Instead a modified version of Lakatos' analysis of progressive vs degenerative scientific research programmes can be adopted for philosophy, including combinations of philosophy and AI.

Chapter 4 (partly inspired by Gilbert Ryle and J.L. Austin), provides a tutorial on how to do conceptual analysis -- a requirement both for philosophy and for AI research attempting to address ancient philosophical questions. Researchers in AI and Cognitive science are not normally taught how to do conceptual analysis, with unfortunate consequences.

Chapters 6 and 7 explain the need for some internal structures and processes to be part of the computational environment (a sort of Cartesian theatre) and for some external structures and processes to be part of the mind (e.g. mathematical reasoning using external diagrams). The latter idea was later developed independently by others and dubbed 'the extended mind', but often over-generalised.

CRP did not attempt to give an overview of AI, as an outstanding overview for philosophers and others had recently been provided by Margaret Boden:

Artificial Intelligence and Natural Man Originally published in 2007, Second edition 1986. MIT Press. (Later supplemented by a stream of additional books and papers)

The discussion on learning about numbers in Ch 8 of CRP is part of an ongoing project to expound and defend Kant's philosophy of mathematics, which has generally been rejected for bad reasons. His observations undermine wide-spread recent claims for neurally inspired 'Deep learning' mechanisms: if used only to derive probabilities from statistical evidence they are constitutionally incapable of discovering impossibilities or necessities such as pervade mathematics.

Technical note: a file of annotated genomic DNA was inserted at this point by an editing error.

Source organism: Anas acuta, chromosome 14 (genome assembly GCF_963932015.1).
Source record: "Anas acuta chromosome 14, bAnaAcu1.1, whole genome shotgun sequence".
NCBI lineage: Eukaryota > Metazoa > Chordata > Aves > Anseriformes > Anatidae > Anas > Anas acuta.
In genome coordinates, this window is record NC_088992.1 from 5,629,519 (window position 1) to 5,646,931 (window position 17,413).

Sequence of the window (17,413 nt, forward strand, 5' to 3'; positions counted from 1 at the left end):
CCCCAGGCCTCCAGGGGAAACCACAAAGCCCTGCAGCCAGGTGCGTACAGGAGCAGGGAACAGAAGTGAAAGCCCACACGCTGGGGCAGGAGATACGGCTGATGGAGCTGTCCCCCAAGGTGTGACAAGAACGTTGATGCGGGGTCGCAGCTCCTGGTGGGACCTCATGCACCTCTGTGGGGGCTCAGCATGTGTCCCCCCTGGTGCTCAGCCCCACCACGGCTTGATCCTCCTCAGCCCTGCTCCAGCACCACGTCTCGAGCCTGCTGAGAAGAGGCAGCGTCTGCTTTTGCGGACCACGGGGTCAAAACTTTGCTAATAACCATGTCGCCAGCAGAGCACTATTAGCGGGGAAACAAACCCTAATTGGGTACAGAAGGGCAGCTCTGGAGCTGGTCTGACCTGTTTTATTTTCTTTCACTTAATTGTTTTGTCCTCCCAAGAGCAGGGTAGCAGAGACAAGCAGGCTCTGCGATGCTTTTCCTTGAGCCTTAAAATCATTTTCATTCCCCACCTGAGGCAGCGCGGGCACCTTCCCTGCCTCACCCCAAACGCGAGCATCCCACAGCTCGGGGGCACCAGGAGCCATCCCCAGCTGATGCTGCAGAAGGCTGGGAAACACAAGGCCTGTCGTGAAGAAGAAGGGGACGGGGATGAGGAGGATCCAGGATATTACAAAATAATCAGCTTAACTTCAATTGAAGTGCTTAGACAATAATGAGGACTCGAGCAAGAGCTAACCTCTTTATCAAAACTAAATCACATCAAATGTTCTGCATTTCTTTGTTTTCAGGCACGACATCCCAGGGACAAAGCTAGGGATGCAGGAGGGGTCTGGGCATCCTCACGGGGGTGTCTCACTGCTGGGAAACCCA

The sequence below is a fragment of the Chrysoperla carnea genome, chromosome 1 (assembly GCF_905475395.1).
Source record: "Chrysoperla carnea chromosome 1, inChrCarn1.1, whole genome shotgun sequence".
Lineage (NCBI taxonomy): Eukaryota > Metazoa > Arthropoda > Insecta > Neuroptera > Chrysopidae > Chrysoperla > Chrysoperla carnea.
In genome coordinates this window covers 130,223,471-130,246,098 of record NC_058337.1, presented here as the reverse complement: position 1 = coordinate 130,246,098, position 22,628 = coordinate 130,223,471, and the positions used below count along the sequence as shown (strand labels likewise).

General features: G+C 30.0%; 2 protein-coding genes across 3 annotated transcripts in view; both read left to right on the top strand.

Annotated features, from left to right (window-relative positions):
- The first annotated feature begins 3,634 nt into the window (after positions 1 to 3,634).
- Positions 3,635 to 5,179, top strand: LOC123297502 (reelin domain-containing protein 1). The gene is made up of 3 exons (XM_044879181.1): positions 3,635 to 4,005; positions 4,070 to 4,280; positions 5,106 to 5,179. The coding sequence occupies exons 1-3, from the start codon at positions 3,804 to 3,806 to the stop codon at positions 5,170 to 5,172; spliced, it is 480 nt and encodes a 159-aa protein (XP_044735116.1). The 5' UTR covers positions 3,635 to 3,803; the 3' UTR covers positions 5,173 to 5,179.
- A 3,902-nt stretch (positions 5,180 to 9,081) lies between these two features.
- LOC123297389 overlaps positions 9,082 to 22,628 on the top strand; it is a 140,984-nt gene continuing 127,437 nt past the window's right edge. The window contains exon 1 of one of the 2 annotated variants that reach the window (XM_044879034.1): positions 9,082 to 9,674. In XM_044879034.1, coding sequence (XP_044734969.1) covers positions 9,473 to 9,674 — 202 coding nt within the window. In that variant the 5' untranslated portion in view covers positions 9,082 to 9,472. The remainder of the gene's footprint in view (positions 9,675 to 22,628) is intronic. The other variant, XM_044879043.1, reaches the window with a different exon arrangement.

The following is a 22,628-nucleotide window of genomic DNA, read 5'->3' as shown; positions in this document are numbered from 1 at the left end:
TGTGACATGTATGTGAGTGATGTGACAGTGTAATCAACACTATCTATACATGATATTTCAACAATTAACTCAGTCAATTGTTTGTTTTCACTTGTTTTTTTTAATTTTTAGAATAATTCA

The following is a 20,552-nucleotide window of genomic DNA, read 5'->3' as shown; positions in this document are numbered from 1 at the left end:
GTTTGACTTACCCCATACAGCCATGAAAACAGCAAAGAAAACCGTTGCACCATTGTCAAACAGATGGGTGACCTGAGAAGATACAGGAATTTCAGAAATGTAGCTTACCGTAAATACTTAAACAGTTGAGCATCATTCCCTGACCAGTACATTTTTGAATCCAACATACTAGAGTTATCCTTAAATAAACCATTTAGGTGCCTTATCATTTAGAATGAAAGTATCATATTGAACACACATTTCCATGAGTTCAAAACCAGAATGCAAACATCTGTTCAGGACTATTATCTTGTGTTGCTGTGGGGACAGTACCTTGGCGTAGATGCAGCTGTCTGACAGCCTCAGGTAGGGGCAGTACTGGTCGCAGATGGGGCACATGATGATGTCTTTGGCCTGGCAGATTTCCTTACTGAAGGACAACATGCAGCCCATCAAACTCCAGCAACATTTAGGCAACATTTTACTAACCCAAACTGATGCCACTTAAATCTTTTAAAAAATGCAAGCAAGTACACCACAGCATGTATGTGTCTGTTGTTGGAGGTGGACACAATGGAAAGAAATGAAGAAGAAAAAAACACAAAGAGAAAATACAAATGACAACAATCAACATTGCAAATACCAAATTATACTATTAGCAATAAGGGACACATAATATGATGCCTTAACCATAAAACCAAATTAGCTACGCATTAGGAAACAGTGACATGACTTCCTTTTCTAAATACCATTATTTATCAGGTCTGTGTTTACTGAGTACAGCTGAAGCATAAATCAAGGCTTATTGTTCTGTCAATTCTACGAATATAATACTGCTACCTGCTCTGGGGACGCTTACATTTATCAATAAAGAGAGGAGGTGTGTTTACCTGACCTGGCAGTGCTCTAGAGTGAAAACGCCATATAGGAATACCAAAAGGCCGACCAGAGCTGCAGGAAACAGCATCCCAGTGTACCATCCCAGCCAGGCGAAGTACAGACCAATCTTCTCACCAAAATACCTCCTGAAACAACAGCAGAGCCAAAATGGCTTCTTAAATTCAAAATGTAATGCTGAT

Some examples illustrating points in the book, and further developments, are here, with links to many more:
(also pdf)

Designers of neurally inspired models of cognition almost all (perhaps all?) ignore most of what goes on in brains, e.g. in sub-neural chemical information processing.

CRP later led to work on varieties of information processing architectures and their relevance to analyses of varieties of affect (e.g. motives, attitudes, values, emotions, etc.) and the concept of information, distinguishing Jane Austen's concept of information from Claude Shannon's (misnamed) concept.
     http://www.cs.bham.ac.uk/research/projects/cogaff/misc/austen-info.html (also pdf)

From 2012, the Turing Centenary, Turing's 1952 paper on chemistry-based morphogenesis triggered a massive lurch into the Meta-Morphogenesis project investigating the evolution of varieties of information processing since the very simplest organisms:

http://www.cs.bham.ac.uk/research/projects/cogaff/misc/meta-morphogenesis.html (or pdf)

That spawned several sub-projects including a study of evolved construction kits of various sorts, the Meta-Configured genome (with biologist Jackie Chappell) and uses of compositionality in biological evolution, including parallel developments of compositionality in multiple interlocking structures in eggs and the complex behavioural competences available after hatching that could not be based on learning after hatching.

All the papers, videos and discussions are available online. Formally published versions are mostly out of date, as almost all the papers are improved and extended after publication. E.g. (still messy work in progress documents):

http://www.cs.bham.ac.uk/research/projects/cogaff/misc/meta-morphogenesis.html (also PDF)
The Turing-inspired Meta-Morphogenesis project

http://www.cs.bham.ac.uk/research/projects/cogaff/movies/meta-config/ (also PDF)
The Meta-Configured Genome (work with Jackie Chappell).

http://www.cs.bham.ac.uk/research/projects/cogaff/misc/compositionality.html Biologically Evolved Forms of Compositionality (also PDF)

These online documents all reference other freely available documents.

A related paper published in a special edition of Entropy, 2 Jun 2020:
Varieties Of Evolved Forms Of Consciousness, Including Mathematical Consciousness:

A later paper, still being updated:
Notes for a talk on evolution and in-egg development, linked to Kant's problems in philosophy of mathematics, given several times since December 2020, and repeatedly extended with more complex detail added:

Last updated: 24 Dec 2021

Maintained by Aaron Sloman with help from WJR
School of Computer Science
The University of Birmingham